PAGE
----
GENERICally Speaking - Vol. 7, No. 3

The Hatch-Waxman Litigation practice group at Robins Kaplan LLP is pleased to offer the latest edition of their quarterly publication regarding ANDA patent litigation issues and the generics business, GENERICally Speaking: A Hatch-Waxman Litigation Bulletin.

Taking on an ANDA patent litigation requires significant corporate resources, time, and money. Staying on top of industry news and outcomes, following trends in the judiciary and the steps others are taking, and keeping informed of recently-enacted rules and legislation are critical.

This bulletin provides you and your company with some of the knowledge beneficial to remaining attentive to the complexity of ANDA patent litigation. We hope you find it helpful.

Relevant Court Decisions

  • Millennium Pharms., Inc. v. Sandoz Inc.
    In reversing the district court’s finding of obviousness, the Federal Circuit found flaws in the district court’s lead-compound analysis and its dismissal of objective indicia of non-obviousness.
  • Merck Sharp & Dohme Corp. v. Actavis Labs. Fl, Inc.
    Because plaintiff was able to swear behind a 102(a) and 102(e) reference, defendants’ anticipation and obviousness arguments were rejected.
  • Kowa Co. Ltd. v. Amneal Pharms. LLC
    Because the prior art did not explicitly or inherently disclose the claimed polymorphs, the court found the patent-in-suit valid and infringed.
  • Bristol-Myers Squibb Co. v. Mylan Pharms., Inc.
    Because defendant is part of a corporate family that includes approximately forty Delaware entities, has regularly litigated in the District, targeted at least some Delaware physicians, consistent with its having an integrated distribution network for all its generic products, the court cannot say that defendant does not have a regular and established place of business in Delaware.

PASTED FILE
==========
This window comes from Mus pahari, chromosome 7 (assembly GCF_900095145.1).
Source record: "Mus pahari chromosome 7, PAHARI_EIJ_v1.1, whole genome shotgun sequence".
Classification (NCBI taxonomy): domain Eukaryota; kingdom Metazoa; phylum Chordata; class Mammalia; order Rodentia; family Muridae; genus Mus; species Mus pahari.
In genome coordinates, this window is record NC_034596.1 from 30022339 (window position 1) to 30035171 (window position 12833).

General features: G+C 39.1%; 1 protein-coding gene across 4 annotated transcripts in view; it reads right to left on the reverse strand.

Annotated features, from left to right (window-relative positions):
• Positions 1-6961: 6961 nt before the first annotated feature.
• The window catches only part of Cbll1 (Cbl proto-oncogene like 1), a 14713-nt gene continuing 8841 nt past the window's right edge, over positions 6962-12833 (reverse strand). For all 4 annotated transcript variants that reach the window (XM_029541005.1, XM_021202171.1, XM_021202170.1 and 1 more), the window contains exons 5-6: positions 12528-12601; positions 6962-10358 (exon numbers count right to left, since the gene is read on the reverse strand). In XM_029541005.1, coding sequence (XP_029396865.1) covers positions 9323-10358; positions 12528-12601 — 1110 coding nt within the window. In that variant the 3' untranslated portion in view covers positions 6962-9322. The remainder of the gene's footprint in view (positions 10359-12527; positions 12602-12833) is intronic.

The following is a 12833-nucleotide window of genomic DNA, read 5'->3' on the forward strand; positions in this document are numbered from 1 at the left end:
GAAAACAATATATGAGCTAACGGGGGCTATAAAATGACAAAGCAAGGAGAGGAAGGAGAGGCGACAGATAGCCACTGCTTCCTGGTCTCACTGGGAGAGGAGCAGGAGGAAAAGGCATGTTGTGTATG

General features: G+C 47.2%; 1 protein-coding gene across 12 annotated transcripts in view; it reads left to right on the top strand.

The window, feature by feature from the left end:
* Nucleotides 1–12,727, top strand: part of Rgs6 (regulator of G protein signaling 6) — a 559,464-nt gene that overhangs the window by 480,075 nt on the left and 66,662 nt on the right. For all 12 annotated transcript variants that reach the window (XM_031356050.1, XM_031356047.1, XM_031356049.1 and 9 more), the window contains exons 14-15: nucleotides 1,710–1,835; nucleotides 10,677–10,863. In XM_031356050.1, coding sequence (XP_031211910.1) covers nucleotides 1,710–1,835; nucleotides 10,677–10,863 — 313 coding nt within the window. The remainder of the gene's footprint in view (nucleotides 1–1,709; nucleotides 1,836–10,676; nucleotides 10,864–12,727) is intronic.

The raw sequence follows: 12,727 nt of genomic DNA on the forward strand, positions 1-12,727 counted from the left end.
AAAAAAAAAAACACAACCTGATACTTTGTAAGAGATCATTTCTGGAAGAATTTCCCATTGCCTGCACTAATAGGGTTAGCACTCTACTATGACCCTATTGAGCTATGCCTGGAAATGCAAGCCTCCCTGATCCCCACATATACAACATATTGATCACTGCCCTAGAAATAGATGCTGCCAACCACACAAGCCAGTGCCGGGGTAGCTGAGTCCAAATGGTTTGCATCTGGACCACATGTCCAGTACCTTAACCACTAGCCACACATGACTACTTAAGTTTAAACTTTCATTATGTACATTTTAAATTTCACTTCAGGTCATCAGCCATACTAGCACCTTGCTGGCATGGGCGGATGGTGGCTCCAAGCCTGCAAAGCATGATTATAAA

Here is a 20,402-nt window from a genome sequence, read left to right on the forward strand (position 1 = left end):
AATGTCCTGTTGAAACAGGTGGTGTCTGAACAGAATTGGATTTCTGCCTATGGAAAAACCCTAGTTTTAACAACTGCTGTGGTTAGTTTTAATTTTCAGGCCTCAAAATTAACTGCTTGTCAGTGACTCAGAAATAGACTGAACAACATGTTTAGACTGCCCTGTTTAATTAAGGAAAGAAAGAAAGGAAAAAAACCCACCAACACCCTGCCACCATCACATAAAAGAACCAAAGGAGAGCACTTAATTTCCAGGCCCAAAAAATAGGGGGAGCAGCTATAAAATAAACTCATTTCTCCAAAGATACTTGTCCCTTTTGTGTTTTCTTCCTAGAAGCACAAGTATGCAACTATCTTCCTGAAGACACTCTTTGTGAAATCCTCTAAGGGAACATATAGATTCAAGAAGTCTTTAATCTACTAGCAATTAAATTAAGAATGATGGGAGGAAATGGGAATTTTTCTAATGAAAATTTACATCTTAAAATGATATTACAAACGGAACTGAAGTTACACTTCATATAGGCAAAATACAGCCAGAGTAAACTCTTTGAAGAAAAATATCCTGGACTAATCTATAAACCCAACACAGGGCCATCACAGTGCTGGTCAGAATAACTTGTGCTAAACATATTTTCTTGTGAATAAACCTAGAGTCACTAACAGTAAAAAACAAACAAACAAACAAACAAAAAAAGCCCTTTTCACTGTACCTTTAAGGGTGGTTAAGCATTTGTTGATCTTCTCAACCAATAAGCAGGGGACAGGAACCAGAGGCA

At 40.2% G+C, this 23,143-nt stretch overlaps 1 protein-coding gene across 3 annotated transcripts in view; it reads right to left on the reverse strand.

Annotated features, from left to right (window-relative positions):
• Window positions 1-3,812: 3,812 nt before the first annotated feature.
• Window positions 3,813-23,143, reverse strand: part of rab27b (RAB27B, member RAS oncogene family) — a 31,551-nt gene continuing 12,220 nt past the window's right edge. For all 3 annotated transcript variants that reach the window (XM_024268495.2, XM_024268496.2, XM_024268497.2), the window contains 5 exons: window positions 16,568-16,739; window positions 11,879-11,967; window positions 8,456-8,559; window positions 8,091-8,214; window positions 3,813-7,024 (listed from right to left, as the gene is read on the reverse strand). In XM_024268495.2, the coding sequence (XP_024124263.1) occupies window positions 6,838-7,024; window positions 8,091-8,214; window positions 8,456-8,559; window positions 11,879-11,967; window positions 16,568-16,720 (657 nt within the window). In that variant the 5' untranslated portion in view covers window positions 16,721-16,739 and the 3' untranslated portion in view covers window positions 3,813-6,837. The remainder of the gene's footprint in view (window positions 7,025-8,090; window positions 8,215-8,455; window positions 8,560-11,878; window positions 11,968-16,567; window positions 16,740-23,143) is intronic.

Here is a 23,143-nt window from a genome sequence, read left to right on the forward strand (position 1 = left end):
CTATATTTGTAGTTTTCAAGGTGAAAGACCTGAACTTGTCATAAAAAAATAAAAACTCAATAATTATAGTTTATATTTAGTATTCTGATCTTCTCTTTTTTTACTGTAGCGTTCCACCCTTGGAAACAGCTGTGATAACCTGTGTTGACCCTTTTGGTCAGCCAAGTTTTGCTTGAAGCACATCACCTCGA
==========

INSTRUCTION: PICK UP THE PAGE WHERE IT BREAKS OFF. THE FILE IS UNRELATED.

• Mallinckrodt Hosp. Prods. IP Ltd. v. Praxair Distrib., Inc.
    Asserted claims were not patentable because they claimed natural phenomena without containing any inventive concept sufficient to transform the claimed phenomena of nature into a patent-eligible application.
  • Tris Pharma, Inc. v. Actavis Labs. FL, Inc.
    Because the prior-art disclosure would lead one of skill to the purported invention, the asserted claims were found invalid as obvious.
  • Reckitt Benckiser Pharms., Inc. v. Dr. Reddy’s Labs. S.A.
    The court applied the dedicated disclosure rule to find no infringement.
  • Allergan Sales, LLC v. Teva Pharms. USA, Inc.
    Generic company’s original ANDA, though amended, provided subject-matter jurisdiction for patent litigation, and its recertification under PIV did nothing to change that, particularly when the reformulated product was not significantly different from the original product.
  • Allergan, Inc. v. Teva Pharms. USA, Inc.
    Failing to find a likelihood of success, urgency, or irreparable harm, the court denied plaintiff’s request that defendants provide notice of a potential at-risk launch.
  • Reckitt Benckiser LLC v. Amneal Pharms. LLC
    In view of its claim construction and expert credibility findings, the Court found generic manufacturers’ proposed products did not infringe the patents-in-suit.
  • Supernus Pharms., Inc. v. TWi Pharms., Inc.
    In view of court’s claim construction, patents relating to formulation and administration of oxcarbazepine were valid and infringed.
  • Pfizer Inc. v. Mylan Pharms. Inc.
    Defendants’ lead-compound analysis failed to persuade the court that the patents-in-suit were invalid, and even had that argument been successful, the court found that Defendant did not establish that modifying the lead compound to the claimed prodrug would have been obvious.
  • Ferring Pharms. Inc. v. Par Pharm., Inc.
    The court found Plaintiff’s expert’s qualifications were more closely aligned with the technology at issue in the case, and credited his testimony in finding that Defendant’s ANDA product infringed the asserted claims.
  • Horizon Pharma, Inc. v. Dr. Reddy’s Labs., Inc.
    Given two critical differences between the invention and the prior art, the claims of the patents-in-suit were not obvious; they were adequately described, and were infringed.
  • In re Sebela Patent Litigation
    One of the patents-in-suit was not infringed because the IR spectrum of the generic product did not include each claimed peak, and the remaining patents-in-suit were invalid as obvious.

The articles on our Website include some of the publications and papers authored by our attorneys, both before and after they joined our firm. The content of these articles should not be taken as legal advice.